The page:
Last month, President Trump signed the massive Natural Resource Management Act into law.

It protects public lands across the country and several locations in Oregon, including the creation of the Devil’s Staircase Wilderness area in southwestern Oregon — a 30,000-acre swath that includes some of the largest old-growth forest stands and remote areas in the Coast Range.

OPB “Weekend Edition” host John Notarianni recently talked with Cascadia Wildlands executive director Josh Laughlin about the area.  

“If you look at the Coast Range from above, this area sticks out like a sore thumb,” Laughlin said. “The Coast Range has been heavily fragmented through industrial forestry and clear-cutting over the last 100 years, but this place has managed to elude industrialization due to its steep slopes, remote location and inaccessibility.”

It’s so remote that hikes to its namesake Devil’s Staircase waterfall often end with adventurers getting lost in the steep, dense wilderness.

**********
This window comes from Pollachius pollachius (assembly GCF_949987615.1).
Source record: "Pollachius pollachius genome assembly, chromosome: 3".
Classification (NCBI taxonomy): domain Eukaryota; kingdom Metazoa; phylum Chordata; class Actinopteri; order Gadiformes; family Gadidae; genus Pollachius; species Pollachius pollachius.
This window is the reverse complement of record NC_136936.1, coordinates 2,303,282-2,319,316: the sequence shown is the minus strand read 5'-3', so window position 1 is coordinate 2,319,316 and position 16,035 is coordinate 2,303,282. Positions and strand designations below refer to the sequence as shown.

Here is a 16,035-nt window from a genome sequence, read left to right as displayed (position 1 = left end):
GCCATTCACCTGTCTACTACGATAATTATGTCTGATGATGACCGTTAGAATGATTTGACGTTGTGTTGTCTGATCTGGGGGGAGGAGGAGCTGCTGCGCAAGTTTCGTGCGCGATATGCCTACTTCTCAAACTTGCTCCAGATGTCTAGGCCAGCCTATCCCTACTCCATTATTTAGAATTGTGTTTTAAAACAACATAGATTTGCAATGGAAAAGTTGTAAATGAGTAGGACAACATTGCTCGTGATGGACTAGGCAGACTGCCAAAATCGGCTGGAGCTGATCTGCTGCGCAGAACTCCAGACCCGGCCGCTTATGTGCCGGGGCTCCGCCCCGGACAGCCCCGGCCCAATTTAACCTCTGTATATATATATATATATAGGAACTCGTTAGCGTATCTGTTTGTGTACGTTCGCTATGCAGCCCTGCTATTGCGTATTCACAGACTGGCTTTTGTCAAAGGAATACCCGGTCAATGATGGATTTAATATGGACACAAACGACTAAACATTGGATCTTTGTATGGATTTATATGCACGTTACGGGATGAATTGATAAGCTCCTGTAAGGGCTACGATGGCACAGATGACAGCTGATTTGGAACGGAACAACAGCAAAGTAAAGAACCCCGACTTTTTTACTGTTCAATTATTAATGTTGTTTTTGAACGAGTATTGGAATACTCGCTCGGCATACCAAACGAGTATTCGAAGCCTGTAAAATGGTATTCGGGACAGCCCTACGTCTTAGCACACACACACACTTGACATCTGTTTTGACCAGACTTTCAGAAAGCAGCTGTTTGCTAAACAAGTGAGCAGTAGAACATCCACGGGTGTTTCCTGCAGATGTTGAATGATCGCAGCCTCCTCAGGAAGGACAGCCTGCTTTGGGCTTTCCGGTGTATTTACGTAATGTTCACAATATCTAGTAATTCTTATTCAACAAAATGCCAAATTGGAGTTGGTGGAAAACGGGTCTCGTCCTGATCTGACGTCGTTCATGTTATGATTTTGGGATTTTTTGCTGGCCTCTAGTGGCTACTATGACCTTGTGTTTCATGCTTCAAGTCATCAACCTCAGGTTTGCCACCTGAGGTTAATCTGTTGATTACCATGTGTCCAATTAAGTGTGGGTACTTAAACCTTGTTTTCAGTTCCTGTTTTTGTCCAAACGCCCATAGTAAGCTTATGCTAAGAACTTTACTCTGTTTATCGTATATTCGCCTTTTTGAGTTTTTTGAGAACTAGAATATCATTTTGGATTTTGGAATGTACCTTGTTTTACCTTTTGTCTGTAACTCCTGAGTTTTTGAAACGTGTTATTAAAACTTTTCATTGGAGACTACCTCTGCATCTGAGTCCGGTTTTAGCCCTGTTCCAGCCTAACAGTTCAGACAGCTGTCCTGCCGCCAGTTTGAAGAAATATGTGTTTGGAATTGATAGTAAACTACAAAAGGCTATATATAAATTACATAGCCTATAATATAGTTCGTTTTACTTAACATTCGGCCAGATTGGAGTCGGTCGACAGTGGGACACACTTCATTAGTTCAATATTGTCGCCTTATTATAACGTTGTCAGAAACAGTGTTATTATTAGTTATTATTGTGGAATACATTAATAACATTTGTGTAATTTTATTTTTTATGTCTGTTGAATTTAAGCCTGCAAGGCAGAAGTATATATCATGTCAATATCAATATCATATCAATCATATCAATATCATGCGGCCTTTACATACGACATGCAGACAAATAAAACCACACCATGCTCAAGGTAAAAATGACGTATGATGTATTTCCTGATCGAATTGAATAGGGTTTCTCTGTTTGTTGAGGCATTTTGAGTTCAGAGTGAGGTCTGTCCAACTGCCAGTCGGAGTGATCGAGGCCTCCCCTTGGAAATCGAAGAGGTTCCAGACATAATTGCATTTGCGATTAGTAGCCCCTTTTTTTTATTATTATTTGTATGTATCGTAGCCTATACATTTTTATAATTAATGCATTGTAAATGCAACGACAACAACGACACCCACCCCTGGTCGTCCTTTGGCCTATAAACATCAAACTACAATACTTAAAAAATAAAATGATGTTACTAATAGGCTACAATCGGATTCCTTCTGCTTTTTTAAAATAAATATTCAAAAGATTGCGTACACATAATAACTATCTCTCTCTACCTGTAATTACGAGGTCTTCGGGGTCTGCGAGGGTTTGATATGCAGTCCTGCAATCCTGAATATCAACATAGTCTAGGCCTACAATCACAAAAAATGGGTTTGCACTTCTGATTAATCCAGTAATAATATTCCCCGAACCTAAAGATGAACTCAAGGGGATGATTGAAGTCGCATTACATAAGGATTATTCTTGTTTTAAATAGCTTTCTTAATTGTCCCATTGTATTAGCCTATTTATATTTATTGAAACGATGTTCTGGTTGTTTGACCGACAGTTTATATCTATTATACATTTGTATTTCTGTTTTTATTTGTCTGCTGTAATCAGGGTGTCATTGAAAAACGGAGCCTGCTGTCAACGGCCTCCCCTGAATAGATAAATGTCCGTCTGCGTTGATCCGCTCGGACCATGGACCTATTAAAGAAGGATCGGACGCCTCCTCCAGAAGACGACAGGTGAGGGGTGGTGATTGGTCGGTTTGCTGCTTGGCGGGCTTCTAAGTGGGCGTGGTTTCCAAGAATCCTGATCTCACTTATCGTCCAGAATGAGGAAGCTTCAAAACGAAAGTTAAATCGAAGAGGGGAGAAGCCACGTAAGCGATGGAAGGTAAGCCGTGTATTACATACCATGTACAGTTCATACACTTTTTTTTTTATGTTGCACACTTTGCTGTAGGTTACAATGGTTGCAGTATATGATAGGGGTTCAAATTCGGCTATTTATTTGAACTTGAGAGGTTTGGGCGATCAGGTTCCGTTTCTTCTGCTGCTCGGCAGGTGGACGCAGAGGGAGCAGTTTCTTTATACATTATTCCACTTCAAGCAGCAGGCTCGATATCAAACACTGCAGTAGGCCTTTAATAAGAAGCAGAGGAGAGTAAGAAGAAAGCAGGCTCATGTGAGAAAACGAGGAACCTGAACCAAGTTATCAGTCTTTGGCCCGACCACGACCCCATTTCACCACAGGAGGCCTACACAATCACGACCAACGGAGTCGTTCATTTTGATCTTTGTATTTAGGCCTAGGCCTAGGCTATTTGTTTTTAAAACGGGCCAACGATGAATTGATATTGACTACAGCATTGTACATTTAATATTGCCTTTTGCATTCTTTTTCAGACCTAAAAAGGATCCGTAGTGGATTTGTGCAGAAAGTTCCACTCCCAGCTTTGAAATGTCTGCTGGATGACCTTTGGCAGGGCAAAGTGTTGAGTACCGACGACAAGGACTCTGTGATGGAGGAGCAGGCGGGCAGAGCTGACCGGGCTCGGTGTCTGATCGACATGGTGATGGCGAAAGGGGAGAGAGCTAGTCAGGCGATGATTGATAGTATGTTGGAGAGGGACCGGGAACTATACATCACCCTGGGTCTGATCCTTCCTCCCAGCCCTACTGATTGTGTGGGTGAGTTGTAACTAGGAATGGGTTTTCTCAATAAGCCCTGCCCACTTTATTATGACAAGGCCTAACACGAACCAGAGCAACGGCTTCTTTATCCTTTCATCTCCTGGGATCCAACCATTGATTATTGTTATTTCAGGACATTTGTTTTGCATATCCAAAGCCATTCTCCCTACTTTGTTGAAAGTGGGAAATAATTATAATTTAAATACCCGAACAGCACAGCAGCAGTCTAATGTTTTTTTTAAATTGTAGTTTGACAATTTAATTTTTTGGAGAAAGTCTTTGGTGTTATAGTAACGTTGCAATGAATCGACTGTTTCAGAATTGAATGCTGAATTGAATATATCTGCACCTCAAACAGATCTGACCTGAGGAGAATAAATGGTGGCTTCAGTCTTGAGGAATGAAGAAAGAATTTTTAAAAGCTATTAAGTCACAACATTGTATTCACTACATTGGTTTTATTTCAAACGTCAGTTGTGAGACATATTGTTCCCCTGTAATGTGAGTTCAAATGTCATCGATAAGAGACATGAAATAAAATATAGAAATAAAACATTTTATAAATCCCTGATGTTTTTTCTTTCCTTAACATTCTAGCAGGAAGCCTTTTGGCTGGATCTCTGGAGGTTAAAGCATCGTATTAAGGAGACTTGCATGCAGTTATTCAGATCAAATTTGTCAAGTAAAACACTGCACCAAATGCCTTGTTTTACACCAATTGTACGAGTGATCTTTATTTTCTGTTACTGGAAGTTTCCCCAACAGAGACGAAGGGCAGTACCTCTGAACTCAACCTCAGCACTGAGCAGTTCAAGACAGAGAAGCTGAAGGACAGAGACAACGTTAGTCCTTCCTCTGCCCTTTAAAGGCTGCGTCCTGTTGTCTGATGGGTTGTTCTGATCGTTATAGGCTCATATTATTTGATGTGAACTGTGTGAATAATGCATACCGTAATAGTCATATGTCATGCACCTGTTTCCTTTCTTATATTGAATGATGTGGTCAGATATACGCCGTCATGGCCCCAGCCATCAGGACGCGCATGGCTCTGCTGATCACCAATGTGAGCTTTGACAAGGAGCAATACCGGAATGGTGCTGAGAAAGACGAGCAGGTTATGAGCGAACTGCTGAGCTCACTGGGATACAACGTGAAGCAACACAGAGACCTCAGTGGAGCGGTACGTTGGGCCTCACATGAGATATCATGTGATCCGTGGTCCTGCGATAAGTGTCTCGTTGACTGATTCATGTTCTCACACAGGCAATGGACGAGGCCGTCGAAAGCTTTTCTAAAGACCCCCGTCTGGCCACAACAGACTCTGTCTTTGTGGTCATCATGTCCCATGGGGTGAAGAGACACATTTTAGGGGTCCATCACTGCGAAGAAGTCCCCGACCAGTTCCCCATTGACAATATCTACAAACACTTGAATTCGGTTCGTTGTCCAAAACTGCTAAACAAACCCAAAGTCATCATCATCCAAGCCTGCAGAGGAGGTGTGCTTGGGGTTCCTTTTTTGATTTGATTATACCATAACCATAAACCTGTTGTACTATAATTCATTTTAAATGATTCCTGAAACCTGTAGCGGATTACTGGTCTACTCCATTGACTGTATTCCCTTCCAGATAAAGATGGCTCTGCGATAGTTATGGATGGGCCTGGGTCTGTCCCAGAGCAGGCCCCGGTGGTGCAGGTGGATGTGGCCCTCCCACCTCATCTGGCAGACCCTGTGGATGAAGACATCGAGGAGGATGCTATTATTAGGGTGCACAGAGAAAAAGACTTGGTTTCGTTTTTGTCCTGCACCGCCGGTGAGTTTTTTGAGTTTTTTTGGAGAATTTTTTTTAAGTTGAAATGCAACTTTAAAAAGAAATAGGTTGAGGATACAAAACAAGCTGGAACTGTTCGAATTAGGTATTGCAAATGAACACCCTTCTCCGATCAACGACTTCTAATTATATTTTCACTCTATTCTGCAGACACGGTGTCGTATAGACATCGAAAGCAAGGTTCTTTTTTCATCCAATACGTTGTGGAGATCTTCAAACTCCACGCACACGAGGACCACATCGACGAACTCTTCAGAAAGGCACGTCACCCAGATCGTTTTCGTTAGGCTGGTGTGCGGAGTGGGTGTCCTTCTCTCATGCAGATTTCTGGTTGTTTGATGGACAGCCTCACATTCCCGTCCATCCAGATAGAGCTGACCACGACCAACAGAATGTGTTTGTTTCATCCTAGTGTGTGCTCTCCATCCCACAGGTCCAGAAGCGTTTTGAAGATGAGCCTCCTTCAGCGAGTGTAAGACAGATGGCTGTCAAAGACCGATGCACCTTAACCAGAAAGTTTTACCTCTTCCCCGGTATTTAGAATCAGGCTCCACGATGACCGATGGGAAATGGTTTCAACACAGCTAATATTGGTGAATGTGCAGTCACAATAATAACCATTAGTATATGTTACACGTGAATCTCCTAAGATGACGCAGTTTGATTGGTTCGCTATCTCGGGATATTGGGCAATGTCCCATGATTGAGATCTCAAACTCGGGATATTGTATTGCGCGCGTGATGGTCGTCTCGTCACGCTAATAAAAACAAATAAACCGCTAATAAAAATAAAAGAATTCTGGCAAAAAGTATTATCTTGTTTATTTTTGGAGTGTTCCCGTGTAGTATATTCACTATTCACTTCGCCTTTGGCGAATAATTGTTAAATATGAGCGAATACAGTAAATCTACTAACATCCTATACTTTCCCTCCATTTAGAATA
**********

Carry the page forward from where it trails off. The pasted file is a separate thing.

“We’ve actually discouraged people from trying to go and find this place,” Laughlin said. “Because they could spend an unexpected night out in the wilderness – that’s happened to a number of people.”

The new designation adds additional protections from Congress. Laughlin calls it the “gold standard” in wildlands preservation. But now the question is whether to build trails through the wilderness area or to leave it remote. 

“It’s a real quick and easy way to ruin a wild area if there’s not enough forethought put into this question,” Laughlin said. “What we’ve seen in places like the Three Sisters and Mount Jefferson – these other wilderness areas that have been on the map for decades – they’re being loved to death. Hoards of crowds, trash, broken bottles … all the things that are the antithesis of what the wilderness is all about.”

Use the audio player above to hear the full conversation from OPB’s “Weekend Edition.”